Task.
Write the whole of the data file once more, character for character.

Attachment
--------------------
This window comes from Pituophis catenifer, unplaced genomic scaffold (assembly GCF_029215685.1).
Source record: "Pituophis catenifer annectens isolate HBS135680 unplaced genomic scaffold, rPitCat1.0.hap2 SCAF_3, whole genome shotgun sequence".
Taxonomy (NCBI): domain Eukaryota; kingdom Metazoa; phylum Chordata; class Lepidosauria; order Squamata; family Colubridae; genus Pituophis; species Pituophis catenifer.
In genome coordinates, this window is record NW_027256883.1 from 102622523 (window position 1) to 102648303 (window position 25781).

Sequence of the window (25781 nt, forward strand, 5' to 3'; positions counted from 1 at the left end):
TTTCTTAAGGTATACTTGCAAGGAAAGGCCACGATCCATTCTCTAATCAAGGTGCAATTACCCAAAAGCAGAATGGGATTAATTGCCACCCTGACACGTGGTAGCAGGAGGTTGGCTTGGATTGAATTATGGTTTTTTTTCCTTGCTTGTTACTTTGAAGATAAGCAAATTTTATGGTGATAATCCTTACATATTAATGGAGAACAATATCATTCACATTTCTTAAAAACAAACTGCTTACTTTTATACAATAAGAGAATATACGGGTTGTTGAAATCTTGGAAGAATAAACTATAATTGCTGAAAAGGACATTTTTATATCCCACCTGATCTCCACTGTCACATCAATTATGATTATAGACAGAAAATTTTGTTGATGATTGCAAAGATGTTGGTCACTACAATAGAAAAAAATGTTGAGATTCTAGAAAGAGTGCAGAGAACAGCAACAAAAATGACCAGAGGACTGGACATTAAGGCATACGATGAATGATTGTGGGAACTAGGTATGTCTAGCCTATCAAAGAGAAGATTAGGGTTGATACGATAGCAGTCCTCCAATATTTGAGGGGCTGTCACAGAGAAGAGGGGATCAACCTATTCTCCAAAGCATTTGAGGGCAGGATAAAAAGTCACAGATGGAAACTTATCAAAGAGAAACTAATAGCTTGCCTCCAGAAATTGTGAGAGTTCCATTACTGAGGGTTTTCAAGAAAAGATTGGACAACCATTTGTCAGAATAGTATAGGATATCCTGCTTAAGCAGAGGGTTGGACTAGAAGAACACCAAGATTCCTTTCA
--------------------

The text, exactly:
This window comes from Pituophis catenifer, unplaced genomic scaffold (assembly GCF_029215685.1).
Source record: "Pituophis catenifer annectens isolate HBS135680 unplaced genomic scaffold, rPitCat1.0.hap2 SCAF_3, whole genome shotgun sequence".
Taxonomy (NCBI): domain Eukaryota; kingdom Metazoa; phylum Chordata; class Lepidosauria; order Squamata; family Colubridae; genus Pituophis; species Pituophis catenifer.
In genome coordinates, this window is record NW_027256883.1 from 102622523 (window position 1) to 102648303 (window position 25781).

Sequence of the window (25781 nt, forward strand, 5' to 3'; positions counted from 1 at the left end):
TTTCTTAAGGTATACTTGCAAGGAAAGGCCACGATCCATTCTCTAATCAAGGTGCAATTACCCAAAAGCAGAATGGGATTAATTGCCACCCTGACACGTGGTAGCAGGAGGTTGGCTTGGATTGAATTATGGTTTTTTTTCCTTGCTTGTTACTTTGAAGATAAGCAAATTTTATGGTGATAATCCTTACATATTAATGGAGAACAATATCATTCACATTTCTTAAAAACAAACTGCTTACTTTTATACAATAAGAGAATATACGGGTTGTTGAAATCTTGGAAGAATAAACTATAATTGCTGAAAAGGACATTTTTATATCCCACCTGATCTCCACTGTCACATCAATTATGATTATAGACAGAAAATTTTGTTGATGATTGCAAAGATGTTGGTCACTACAATAGAAAAAAATGTTGAGATTCTAGAAAGAGTGCAGAGAACAGCAACAAAAATGACCAGAGGACTGGACATTAAGGCATACGATGAATGATTGTGGGAACTAGGTATGTCTAGCCTATCAAAGAGAAGATTAGGGTTGATACGATAGCAGTCCTCCAATATTTGAGGGGCTGTCACAGAGAAGAGGGGATCAACCTATTCTCCAAAGCATTTGAGGGCAGGATAAAAAGTCACAGATGGAAACTTATCAAAGAGAAACTAATAGCTTGCCTCCAGAAATTGTGAGAGTTCCATTACTGAGGGTTTTCAAGAAAAGATTGGACAACCATTTGTCAGAATAGTATAGGATATCCTGCTTAAGCAGAGGGTTGGACTAGAAGAACACCAAGATTCCTTTCA